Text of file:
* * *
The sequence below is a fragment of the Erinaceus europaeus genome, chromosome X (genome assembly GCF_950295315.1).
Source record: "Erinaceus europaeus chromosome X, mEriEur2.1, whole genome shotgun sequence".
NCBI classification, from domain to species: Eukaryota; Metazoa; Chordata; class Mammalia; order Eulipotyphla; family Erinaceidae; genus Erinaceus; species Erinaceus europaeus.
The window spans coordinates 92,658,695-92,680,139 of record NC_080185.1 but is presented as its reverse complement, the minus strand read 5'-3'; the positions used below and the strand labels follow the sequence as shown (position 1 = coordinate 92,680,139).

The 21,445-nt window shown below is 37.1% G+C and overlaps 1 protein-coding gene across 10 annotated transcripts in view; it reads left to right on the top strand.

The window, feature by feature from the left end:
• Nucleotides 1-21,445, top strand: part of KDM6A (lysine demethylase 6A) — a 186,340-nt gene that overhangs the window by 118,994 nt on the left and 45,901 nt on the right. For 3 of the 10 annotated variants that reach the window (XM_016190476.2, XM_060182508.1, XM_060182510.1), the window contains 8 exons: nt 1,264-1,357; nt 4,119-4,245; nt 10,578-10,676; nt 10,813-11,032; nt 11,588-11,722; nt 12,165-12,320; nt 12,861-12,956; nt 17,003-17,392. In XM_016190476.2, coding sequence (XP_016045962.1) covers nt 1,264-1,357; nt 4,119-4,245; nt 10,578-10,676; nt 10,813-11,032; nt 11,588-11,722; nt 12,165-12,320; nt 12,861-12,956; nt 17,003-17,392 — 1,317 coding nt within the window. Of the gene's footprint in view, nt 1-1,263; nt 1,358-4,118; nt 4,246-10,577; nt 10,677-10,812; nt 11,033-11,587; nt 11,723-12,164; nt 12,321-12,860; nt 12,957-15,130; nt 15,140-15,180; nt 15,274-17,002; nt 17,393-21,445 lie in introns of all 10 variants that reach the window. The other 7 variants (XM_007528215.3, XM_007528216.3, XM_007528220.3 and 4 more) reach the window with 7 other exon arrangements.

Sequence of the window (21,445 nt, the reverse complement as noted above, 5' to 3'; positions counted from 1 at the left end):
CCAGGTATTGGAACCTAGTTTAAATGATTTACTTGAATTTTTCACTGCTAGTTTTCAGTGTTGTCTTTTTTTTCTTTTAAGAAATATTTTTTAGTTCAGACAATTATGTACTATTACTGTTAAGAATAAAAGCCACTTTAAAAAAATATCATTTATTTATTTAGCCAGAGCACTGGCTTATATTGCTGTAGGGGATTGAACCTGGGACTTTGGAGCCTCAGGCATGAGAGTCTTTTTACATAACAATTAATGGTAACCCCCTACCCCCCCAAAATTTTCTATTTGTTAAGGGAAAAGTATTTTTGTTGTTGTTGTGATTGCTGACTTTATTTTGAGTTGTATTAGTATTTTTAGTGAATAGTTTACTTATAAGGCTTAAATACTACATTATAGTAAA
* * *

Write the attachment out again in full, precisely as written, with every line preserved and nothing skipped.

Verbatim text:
The sequence below is a fragment of the Erinaceus europaeus genome, chromosome X (genome assembly GCF_950295315.1).
Source record: "Erinaceus europaeus chromosome X, mEriEur2.1, whole genome shotgun sequence".
NCBI classification, from domain to species: Eukaryota; Metazoa; Chordata; class Mammalia; order Eulipotyphla; family Erinaceidae; genus Erinaceus; species Erinaceus europaeus.
The window spans coordinates 92,658,695-92,680,139 of record NC_080185.1 but is presented as its reverse complement, the minus strand read 5'-3'; the positions used below and the strand labels follow the sequence as shown (position 1 = coordinate 92,680,139).

The 21,445-nt window shown below is 37.1% G+C and overlaps 1 protein-coding gene across 10 annotated transcripts in view; it reads left to right on the top strand.

The window, feature by feature from the left end:
• Nucleotides 1-21,445, top strand: part of KDM6A (lysine demethylase 6A) — a 186,340-nt gene that overhangs the window by 118,994 nt on the left and 45,901 nt on the right. For 3 of the 10 annotated variants that reach the window (XM_016190476.2, XM_060182508.1, XM_060182510.1), the window contains 8 exons: nt 1,264-1,357; nt 4,119-4,245; nt 10,578-10,676; nt 10,813-11,032; nt 11,588-11,722; nt 12,165-12,320; nt 12,861-12,956; nt 17,003-17,392. In XM_016190476.2, coding sequence (XP_016045962.1) covers nt 1,264-1,357; nt 4,119-4,245; nt 10,578-10,676; nt 10,813-11,032; nt 11,588-11,722; nt 12,165-12,320; nt 12,861-12,956; nt 17,003-17,392 — 1,317 coding nt within the window. Of the gene's footprint in view, nt 1-1,263; nt 1,358-4,118; nt 4,246-10,577; nt 10,677-10,812; nt 11,033-11,587; nt 11,723-12,164; nt 12,321-12,860; nt 12,957-15,130; nt 15,140-15,180; nt 15,274-17,002; nt 17,393-21,445 lie in introns of all 10 variants that reach the window. The other 7 variants (XM_007528215.3, XM_007528216.3, XM_007528220.3 and 4 more) reach the window with 7 other exon arrangements.

Sequence of the window (21,445 nt, the reverse complement as noted above, 5' to 3'; positions counted from 1 at the left end):
CCAGGTATTGGAACCTAGTTTAAATGATTTACTTGAATTTTTCACTGCTAGTTTTCAGTGTTGTCTTTTTTTTCTTTTAAGAAATATTTTTTAGTTCAGACAATTATGTACTATTACTGTTAAGAATAAAAGCCACTTTAAAAAAATATCATTTATTTATTTAGCCAGAGCACTGGCTTATATTGCTGTAGGGGATTGAACCTGGGACTTTGGAGCCTCAGGCATGAGAGTCTTTTTACATAACAATTAATGGTAACCCCCTACCCCCCCAAAATTTTCTATTTGTTAAGGGAAAAGTATTTTTGTTGTTGTTGTGATTGCTGACTTTATTTTGAGTTGTATTAGTATTTTTAGTGAATAGTTTACTTATAAGGCTTAAATACTACATTATAGTAAA